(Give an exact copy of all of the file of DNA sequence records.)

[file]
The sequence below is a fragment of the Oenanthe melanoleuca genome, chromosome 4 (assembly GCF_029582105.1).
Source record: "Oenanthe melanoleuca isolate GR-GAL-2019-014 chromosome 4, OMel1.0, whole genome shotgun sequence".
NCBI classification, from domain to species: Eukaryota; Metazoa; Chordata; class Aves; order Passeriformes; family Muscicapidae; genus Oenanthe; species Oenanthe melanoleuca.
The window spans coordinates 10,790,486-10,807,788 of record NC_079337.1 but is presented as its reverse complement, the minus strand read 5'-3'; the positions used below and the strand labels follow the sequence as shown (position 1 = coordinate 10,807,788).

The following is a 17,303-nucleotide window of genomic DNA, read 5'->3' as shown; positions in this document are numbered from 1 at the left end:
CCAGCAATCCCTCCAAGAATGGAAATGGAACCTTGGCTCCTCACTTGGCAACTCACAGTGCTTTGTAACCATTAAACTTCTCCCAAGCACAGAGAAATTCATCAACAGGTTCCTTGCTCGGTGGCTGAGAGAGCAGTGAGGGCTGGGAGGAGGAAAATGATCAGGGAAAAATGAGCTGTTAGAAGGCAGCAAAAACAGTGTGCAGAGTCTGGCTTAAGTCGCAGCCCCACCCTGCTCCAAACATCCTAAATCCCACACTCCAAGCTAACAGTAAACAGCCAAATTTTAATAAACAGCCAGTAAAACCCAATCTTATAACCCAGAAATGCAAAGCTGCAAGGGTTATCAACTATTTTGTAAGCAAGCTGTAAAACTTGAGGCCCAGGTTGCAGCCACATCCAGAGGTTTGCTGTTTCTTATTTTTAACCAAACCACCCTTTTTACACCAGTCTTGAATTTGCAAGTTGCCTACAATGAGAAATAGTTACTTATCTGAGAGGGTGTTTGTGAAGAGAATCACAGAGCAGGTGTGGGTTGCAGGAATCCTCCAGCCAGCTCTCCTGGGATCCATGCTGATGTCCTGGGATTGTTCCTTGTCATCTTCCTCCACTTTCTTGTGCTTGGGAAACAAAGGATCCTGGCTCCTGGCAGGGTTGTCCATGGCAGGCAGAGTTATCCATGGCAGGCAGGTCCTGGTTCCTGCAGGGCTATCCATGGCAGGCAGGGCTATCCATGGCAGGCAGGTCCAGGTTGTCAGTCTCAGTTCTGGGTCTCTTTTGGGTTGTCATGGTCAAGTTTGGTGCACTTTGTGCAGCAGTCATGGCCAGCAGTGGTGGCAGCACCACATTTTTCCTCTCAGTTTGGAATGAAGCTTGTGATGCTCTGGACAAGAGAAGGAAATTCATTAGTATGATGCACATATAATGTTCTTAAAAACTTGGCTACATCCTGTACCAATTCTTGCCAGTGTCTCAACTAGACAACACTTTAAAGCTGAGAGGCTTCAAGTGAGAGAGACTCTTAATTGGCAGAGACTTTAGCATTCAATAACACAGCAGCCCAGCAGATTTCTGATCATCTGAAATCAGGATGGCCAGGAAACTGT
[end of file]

The sequence below is a fragment of the Oenanthe melanoleuca genome, chromosome 4 (assembly GCF_029582105.1).
Source record: "Oenanthe melanoleuca isolate GR-GAL-2019-014 chromosome 4, OMel1.0, whole genome shotgun sequence".
NCBI classification, from domain to species: Eukaryota; Metazoa; Chordata; class Aves; order Passeriformes; family Muscicapidae; genus Oenanthe; species Oenanthe melanoleuca.
The window spans coordinates 10,790,486-10,807,788 of record NC_079337.1 but is presented as its reverse complement, the minus strand read 5'-3'; the positions used below and the strand labels follow the sequence as shown (position 1 = coordinate 10,807,788).

The following is a 17,303-nucleotide window of genomic DNA, read 5'->3' as shown; positions in this document are numbered from 1 at the left end:
CCAGCAATCCCTCCAAGAATGGAAATGGAACCTTGGCTCCTCACTTGGCAACTCACAGTGCTTTGTAACCATTAAACTTCTCCCAAGCACAGAGAAATTCATCAACAGGTTCCTTGCTCGGTGGCTGAGAGAGCAGTGAGGGCTGGGAGGAGGAAAATGATCAGGGAAAAATGAGCTGTTAGAAGGCAGCAAAAACAGTGTGCAGAGTCTGGCTTAAGTCGCAGCCCCACCCTGCTCCAAACATCCTAAATCCCACACTCCAAGCTAACAGTAAACAGCCAAATTTTAATAAACAGCCAGTAAAACCCAATCTTATAACCCAGAAATGCAAAGCTGCAAGGGTTATCAACTATTTTGTAAGCAAGCTGTAAAACTTGAGGCCCAGGTTGCAGCCACATCCAGAGGTTTGCTGTTTCTTATTTTTAACCAAACCACCCTTTTTACACCAGTCTTGAATTTGCAAGTTGCCTACAATGAGAAATAGTTACTTATCTGAGAGGGTGTTTGTGAAGAGAATCACAGAGCAGGTGTGGGTTGCAGGAATCCTCCAGCCAGCTCTCCTGGGATCCATGCTGATGTCCTGGGATTGTTCCTTGTCATCTTCCTCCACTTTCTTGTGCTTGGGAAACAAAGGATCCTGGCTCCTGGCAGGGTTGTCCATGGCAGGCAGAGTTATCCATGGCAGGCAGGTCCTGGTTCCTGCAGGGCTATCCATGGCAGGCAGGGCTATCCATGGCAGGCAGGTCCAGGTTGTCAGTCTCAGTTCTGGGTCTCTTTTGGGTTGTCATGGTCAAGTTTGGTGCACTTTGTGCAGCAGTCATGGCCAGCAGTGGTGGCAGCACCACATTTTTCCTCTCAGTTTGGAATGAAGCTTGTGATGCTCTGGACAAGAGAAGGAAATTCATTAGTATGATGCACATATAATGTTCTTAAAAACTTGGCTACATCCTGTACCAATTCTTGCCAGTGTCTCAACTAGACAACACTTTAAAGCTGAGAGGCTTCAAGTGAGAGAGACTCTTAATTGGCAGAGACTTTAGCATTCAATAACACAGCAGCCCAGCAGATTTCTGATCATCTGAAATCAGGATGGCCAGGAAACTGT